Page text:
Kids And Screens: Not All Screen Time Is Created Equal
Screen time, we've heard that phrase before, and being a parent, you've probably agonized over creating a screen time policy for your family. You understandably want a policy that reflects your family values, and you also want to consider your child's wants, needs and expectations.
The American Academy of Pediatrics (AAP), a go-to resource for parents on screen time guidelines, has determined that not all screen time is created equal. New research is changing the way parents look at screen time, and challenging parents to examine the quality of the time spent in front of devices. Quality is especially important when your children are seeking screen-based entertainment - games, shows, social media - and this is where family policies get tricky.
How much online entertainment is too much? Can there be too little? The team at Star Stable Online - makers of the world's most popular online, horse adventure game - recommends parents get involved with their children's online activity, monitor their online behavior, explore their favorite games, shows and activities, and create a family screen policy that is more than just "hours or minutes."
The conversation around screen time is less about time and more about active digital engagement. If you do not recognize all the activities they're enjoying online, this is a great opportunity to ask questions and create a dialogue about their digital habits. To help you determine whether your child is enjoying quality screen time, the team at Star Stable Online recommends these questions to get the conversation started:
* Do you interact with other kids online? This question helps you determine if the child is building social skills in a safe, online environment. Parents must determine if the game or online activity promotes positive social and collaborative play. Star Stable believes collaborative play, along with a safe environment, is more beneficial and inspires kids to become content creators, not just passive media consumers.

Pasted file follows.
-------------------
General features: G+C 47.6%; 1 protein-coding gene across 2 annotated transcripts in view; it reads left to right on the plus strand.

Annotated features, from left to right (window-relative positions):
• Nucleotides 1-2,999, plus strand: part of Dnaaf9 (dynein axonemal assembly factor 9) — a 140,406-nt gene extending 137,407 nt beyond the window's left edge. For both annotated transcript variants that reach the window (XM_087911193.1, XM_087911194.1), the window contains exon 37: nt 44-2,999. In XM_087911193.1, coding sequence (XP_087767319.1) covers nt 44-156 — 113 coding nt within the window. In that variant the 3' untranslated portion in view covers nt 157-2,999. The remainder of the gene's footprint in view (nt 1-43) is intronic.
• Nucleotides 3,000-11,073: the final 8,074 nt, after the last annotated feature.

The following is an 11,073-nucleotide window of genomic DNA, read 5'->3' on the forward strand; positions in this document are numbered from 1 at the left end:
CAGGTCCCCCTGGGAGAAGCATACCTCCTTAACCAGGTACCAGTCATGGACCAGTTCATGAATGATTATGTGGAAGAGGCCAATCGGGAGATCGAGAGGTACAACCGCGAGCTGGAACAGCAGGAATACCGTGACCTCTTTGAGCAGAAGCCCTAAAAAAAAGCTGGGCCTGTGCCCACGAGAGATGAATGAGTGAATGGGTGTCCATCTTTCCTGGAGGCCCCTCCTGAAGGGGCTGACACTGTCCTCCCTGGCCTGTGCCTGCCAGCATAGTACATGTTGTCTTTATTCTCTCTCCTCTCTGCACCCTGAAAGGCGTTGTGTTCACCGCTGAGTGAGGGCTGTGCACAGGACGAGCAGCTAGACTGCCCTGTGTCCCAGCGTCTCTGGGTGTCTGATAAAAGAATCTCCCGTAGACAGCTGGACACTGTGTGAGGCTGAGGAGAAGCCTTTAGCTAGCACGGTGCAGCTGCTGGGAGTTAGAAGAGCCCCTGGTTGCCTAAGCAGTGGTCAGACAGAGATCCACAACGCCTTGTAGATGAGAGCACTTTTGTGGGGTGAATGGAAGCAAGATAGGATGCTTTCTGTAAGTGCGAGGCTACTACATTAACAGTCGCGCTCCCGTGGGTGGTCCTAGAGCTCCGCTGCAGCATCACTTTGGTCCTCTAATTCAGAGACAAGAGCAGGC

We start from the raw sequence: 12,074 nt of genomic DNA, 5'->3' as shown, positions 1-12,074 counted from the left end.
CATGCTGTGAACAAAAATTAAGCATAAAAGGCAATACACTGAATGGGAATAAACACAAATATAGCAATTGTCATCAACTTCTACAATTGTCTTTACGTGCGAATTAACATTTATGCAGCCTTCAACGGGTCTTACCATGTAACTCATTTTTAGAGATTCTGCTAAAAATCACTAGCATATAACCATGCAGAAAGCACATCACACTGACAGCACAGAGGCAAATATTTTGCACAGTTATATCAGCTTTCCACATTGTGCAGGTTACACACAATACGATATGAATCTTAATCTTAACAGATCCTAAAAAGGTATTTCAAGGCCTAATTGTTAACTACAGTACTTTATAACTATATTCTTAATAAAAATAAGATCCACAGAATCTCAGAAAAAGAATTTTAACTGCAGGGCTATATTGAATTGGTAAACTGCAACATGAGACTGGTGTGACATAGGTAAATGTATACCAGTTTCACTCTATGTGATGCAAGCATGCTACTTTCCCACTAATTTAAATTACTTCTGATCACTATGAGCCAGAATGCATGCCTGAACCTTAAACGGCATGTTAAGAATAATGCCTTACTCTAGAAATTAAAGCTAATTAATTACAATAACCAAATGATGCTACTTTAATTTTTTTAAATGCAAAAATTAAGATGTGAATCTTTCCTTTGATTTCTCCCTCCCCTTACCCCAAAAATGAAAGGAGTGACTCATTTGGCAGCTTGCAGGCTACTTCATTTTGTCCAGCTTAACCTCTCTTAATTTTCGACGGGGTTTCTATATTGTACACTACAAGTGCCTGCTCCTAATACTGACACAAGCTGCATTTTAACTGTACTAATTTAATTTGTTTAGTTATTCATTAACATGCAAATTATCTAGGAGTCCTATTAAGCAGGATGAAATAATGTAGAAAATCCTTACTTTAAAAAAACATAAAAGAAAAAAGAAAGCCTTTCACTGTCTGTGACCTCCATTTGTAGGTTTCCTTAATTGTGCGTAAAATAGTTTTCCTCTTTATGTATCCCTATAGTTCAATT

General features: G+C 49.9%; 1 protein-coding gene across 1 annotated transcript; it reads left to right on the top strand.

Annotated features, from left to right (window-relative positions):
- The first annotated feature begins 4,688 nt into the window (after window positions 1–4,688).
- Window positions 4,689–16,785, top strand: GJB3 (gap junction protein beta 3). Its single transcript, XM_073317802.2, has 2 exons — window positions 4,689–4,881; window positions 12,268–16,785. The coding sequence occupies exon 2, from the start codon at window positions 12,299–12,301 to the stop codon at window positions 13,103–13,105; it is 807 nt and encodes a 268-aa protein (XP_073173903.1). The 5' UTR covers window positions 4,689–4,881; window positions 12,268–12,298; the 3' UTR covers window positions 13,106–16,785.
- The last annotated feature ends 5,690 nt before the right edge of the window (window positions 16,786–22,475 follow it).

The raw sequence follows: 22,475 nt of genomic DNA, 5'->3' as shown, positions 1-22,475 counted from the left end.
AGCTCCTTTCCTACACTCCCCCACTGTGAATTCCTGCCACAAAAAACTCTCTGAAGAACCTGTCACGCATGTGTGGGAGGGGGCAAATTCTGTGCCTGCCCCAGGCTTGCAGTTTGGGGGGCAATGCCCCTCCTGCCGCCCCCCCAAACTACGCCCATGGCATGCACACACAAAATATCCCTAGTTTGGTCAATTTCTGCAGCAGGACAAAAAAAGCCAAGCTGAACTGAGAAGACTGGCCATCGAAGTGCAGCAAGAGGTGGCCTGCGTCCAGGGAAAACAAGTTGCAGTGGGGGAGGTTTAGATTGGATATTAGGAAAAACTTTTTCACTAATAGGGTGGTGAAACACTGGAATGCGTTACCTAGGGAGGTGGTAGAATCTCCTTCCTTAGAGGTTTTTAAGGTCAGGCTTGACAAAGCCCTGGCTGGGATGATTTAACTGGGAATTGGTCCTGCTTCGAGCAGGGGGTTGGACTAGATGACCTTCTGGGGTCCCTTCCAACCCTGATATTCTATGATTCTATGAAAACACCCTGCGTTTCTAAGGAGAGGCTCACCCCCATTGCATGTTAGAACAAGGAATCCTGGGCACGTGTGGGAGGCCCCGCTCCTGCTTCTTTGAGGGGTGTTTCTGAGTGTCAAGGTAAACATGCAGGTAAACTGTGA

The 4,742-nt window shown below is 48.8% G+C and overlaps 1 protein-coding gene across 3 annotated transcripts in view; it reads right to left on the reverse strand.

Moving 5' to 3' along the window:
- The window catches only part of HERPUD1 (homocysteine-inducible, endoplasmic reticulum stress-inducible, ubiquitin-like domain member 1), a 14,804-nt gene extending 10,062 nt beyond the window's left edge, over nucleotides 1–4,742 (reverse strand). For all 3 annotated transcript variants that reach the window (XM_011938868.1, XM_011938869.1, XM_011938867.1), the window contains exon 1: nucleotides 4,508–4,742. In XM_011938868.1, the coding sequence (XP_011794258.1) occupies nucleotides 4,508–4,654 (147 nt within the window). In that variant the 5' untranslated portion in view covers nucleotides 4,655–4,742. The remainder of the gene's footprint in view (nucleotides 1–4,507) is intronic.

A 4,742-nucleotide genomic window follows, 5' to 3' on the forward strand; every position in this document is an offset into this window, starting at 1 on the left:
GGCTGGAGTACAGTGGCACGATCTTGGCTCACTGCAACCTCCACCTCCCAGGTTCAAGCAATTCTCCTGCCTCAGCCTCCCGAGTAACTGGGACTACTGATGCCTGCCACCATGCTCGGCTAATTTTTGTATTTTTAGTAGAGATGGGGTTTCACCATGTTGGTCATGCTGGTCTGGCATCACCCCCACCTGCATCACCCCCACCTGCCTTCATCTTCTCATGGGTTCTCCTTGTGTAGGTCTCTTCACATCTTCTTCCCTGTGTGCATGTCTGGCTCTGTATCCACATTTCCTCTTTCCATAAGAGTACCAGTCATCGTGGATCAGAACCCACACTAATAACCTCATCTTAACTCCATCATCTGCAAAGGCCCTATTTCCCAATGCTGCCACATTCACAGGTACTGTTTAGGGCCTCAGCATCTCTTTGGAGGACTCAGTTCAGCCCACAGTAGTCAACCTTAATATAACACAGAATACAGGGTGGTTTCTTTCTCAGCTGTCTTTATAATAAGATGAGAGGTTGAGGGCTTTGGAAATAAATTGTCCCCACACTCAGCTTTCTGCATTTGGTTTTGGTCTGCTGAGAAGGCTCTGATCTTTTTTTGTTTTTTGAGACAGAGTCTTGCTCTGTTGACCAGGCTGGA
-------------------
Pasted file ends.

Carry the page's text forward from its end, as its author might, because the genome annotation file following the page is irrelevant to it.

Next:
* Do you solve problems in the game? This question helps you determine how the child interacts with the game and what he/she learns from playing. Determine if your child faces challenges in an environment that is constantly changing and expanding, forcing them to adapt. Find out if they need to use their best reasoning skills to complete challenges independently or as a team. Star Stable believes that unique challenges that force kids to think outside the box are preferable to games that serve up constant repetition.
* What does success look like and how do you feel when you succeed? This line of questioning helps you determine if the game is building your child's personal character. Does the game include storylines and activities that promote responsibility and respect for others? If your child interacts with other players, ask how that makes him/her feel (happy, motivated, helpful or strong).
* Have you learned new vocabulary while playing the game? This question helps you determine if reading is a big part of the game or if it's all visuals. Reading is a fundamental life skill and any screen time your child is involved in should provide an element of age-appropriate reading. This will push your child to expand their vocabulary and even help to grow a lifelong love of reading.
* Have you learned anything about money management? While this seems like an odd question, screen time solutions should do more than simply provide children a way to spend money, they should teach kids how to manage money or currency. It's not a "must" for all screen time choices, but games or activities that provide a weekly allowance certainly help reinforce money management skills (spend, save and budget).
The screen time debate is no longer a matter of hours or minutes, but how your kids are investing time interacting with a screen. Ultimately, it's a balancing act of time and quality that will help your child build a positive digital footprint and smart screen time habits that can serve them their entire life.